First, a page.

Cyril, Bishop of Jerusalem, would allude to this in one of his catechetical lectures in the fourth century, saying, ‘For others only hear, but we both see and touch’ (Lecture 13, §22).
As well as inspiring the faithful to visit the Holy Land and the shrines of saints in search of healing, the concept of pilgrimage animated the early ‘Desert Fathers’, who would form monastic communities away from the rest of society. They called this a peregrinatio pro amore Dei, which means ‘pilgrimage for the love of God’. They wanted to walk in the footsteps of Jesus, and the people of Israel before him, seeking out the desert in order to overcome evil and live more in union with God.
People also went on pilgrimage as a form of penance, especially when a person committed a particularly grave sin. Sometimes this was voluntary, and other times it was asked of them by their confessor or the court. This practice acknowledged that we injure ourselves when we turn our back on God and wander away, and that we are called to ‘recover [our] full spiritual health’ by resuming our journey back to God (CCC, §1459).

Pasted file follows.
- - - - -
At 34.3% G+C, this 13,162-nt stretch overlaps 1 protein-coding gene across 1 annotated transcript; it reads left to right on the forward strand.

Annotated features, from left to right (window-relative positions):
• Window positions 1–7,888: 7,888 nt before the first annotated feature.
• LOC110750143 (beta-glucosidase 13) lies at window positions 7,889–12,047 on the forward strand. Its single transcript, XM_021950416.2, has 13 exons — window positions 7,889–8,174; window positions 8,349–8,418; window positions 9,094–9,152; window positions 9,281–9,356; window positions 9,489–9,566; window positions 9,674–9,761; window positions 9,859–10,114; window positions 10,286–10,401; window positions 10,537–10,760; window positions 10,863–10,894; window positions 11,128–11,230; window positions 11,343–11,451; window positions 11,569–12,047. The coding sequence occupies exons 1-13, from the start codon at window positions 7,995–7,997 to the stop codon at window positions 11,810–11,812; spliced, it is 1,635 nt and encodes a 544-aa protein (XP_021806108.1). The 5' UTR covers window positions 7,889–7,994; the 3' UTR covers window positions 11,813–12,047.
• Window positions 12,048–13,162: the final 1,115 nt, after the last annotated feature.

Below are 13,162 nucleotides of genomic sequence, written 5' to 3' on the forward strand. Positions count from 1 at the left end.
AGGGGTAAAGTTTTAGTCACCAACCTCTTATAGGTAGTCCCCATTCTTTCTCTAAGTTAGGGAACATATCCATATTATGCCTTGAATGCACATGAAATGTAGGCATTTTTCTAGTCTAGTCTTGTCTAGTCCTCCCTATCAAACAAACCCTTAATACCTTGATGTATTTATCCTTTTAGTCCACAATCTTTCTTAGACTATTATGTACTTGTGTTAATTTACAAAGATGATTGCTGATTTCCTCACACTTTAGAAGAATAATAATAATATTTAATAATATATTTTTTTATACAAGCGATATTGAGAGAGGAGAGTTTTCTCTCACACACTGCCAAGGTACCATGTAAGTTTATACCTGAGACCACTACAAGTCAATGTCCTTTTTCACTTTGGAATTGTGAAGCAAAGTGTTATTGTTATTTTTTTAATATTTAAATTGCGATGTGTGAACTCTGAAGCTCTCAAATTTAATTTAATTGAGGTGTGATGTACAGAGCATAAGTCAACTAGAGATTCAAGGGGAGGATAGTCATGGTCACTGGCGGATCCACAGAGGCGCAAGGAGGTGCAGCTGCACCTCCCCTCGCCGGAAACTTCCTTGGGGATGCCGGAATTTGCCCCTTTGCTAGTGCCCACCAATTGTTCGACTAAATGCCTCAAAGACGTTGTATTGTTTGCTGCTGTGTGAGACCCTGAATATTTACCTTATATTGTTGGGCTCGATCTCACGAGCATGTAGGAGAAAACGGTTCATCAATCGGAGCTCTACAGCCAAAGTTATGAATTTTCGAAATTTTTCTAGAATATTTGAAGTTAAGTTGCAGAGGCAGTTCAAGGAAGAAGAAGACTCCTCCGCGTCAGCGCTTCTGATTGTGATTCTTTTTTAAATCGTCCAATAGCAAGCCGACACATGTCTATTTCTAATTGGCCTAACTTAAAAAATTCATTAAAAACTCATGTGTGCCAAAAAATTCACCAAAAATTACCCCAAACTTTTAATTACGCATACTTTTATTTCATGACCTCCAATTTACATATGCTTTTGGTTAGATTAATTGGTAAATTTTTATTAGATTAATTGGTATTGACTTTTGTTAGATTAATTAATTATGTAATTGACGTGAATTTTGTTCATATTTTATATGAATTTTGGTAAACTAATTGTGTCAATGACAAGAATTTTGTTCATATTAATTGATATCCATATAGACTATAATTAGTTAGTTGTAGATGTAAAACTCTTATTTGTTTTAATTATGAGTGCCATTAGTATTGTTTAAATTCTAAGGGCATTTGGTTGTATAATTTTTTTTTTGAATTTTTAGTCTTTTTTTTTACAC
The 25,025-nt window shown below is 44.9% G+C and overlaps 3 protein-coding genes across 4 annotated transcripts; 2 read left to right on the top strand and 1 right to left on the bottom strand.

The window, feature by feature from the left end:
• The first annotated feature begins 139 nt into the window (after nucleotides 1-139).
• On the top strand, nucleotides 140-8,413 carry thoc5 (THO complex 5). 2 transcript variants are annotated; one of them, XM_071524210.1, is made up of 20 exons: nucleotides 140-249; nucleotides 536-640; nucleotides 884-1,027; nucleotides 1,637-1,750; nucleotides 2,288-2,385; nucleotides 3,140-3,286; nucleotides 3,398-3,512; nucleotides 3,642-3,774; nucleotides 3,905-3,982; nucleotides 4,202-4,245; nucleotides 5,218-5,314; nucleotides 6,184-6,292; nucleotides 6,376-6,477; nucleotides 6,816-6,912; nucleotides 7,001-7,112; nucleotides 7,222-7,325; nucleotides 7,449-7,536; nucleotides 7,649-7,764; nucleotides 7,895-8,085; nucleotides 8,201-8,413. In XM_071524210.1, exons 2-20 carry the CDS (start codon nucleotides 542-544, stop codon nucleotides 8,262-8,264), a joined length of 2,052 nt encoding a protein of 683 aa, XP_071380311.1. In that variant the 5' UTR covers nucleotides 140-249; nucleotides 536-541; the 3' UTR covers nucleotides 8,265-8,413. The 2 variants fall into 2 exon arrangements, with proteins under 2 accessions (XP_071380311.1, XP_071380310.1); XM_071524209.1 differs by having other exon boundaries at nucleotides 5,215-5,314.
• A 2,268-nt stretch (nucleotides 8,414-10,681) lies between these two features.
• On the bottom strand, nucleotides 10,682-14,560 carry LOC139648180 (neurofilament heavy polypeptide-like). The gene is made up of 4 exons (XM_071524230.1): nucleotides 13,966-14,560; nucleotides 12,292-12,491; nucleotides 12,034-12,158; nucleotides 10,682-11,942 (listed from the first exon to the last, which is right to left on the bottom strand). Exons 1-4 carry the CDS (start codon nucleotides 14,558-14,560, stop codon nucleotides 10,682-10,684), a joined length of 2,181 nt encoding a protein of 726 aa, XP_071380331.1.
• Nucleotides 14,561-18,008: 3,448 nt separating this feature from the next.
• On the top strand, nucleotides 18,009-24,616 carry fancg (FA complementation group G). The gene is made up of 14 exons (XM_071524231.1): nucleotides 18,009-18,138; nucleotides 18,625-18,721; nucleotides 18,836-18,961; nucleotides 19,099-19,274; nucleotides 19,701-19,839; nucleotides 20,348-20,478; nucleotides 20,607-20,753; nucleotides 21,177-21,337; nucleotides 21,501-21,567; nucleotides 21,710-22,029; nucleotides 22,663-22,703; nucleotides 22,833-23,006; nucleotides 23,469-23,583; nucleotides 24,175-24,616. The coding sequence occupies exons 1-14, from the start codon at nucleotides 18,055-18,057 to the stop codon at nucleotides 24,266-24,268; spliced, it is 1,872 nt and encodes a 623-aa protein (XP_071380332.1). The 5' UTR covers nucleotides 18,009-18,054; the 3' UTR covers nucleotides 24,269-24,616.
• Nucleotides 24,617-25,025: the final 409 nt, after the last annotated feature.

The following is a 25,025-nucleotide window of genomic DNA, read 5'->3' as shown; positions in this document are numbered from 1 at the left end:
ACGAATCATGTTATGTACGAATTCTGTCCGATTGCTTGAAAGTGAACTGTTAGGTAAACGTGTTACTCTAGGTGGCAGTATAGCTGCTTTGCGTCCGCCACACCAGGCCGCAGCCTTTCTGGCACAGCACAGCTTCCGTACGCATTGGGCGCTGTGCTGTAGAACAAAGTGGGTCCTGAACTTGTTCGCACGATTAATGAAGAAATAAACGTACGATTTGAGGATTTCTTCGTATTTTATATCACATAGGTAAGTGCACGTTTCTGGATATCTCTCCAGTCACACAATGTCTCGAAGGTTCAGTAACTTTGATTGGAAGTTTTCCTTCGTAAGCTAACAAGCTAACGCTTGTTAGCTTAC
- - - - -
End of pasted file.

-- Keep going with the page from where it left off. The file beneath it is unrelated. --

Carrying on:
The practice of going on pilgrimage was not always recommended, and some bishops and spiritual writers warned people not to forget about the heart.
St Gregory of Nyssa, for example, wrote a letter called ‘On Pilgrimages’, which contains some of the strongest words of caution about pilgrimages in the early Christian world. He wrote:
Change of place does not effect any drawing nearer to God, but wherever you may be, God will come to you, if the chambers of your soul be found of such a sort that he can dwell in you and walk in you.
While the Church would not ultimately adopt his scepticism of pilgrimage, Catholicism did embrace this insight about the importance of the heart, resulting in a ‘both–and’ approach. This is why we are able to recognise the sainthood of somebody like St Thérèse of Lisieux, who spent most of her short life in the same location, because the life of faith is primarily about how the heart of the person receives Christ’s grace.